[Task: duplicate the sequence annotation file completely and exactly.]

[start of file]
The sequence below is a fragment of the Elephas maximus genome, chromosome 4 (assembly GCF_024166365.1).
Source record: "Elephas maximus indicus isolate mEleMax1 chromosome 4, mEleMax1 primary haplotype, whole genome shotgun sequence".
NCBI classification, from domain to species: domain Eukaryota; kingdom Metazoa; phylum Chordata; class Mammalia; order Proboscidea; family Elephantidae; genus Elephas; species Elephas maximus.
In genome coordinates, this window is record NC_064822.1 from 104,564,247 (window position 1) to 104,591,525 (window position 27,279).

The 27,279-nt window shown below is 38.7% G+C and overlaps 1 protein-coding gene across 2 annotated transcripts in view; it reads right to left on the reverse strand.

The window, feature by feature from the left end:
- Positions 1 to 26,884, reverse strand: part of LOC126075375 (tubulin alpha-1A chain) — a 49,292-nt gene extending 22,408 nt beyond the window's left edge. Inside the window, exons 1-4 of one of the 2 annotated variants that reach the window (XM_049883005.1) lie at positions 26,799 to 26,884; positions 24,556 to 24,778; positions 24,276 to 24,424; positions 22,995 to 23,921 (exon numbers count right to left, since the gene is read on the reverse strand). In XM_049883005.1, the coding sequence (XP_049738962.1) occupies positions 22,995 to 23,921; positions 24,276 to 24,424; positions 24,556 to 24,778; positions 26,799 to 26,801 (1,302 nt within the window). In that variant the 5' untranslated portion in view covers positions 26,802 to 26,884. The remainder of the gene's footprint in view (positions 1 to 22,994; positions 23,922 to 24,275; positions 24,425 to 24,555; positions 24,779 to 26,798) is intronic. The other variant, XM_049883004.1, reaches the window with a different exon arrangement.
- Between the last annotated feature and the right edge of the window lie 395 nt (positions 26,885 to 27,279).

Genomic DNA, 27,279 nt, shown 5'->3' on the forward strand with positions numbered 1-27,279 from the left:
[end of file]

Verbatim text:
The sequence below is a fragment of the Elephas maximus genome, chromosome 4 (assembly GCF_024166365.1).
Source record: "Elephas maximus indicus isolate mEleMax1 chromosome 4, mEleMax1 primary haplotype, whole genome shotgun sequence".
NCBI classification, from domain to species: domain Eukaryota; kingdom Metazoa; phylum Chordata; class Mammalia; order Proboscidea; family Elephantidae; genus Elephas; species Elephas maximus.
In genome coordinates, this window is record NC_064822.1 from 104,564,247 (window position 1) to 104,591,525 (window position 27,279).

The 27,279-nt window shown below is 38.7% G+C and overlaps 1 protein-coding gene across 2 annotated transcripts in view; it reads right to left on the reverse strand.

The window, feature by feature from the left end:
- Positions 1 to 26,884, reverse strand: part of LOC126075375 (tubulin alpha-1A chain) — a 49,292-nt gene extending 22,408 nt beyond the window's left edge. Inside the window, exons 1-4 of one of the 2 annotated variants that reach the window (XM_049883005.1) lie at positions 26,799 to 26,884; positions 24,556 to 24,778; positions 24,276 to 24,424; positions 22,995 to 23,921 (exon numbers count right to left, since the gene is read on the reverse strand). In XM_049883005.1, the coding sequence (XP_049738962.1) occupies positions 22,995 to 23,921; positions 24,276 to 24,424; positions 24,556 to 24,778; positions 26,799 to 26,801 (1,302 nt within the window). In that variant the 5' untranslated portion in view covers positions 26,802 to 26,884. The remainder of the gene's footprint in view (positions 1 to 22,994; positions 23,922 to 24,275; positions 24,425 to 24,555; positions 24,779 to 26,798) is intronic. The other variant, XM_049883004.1, reaches the window with a different exon arrangement.
- Between the last annotated feature and the right edge of the window lie 395 nt (positions 26,885 to 27,279).

Genomic DNA, 27,279 nt, shown 5'->3' on the forward strand with positions numbered 1-27,279 from the left: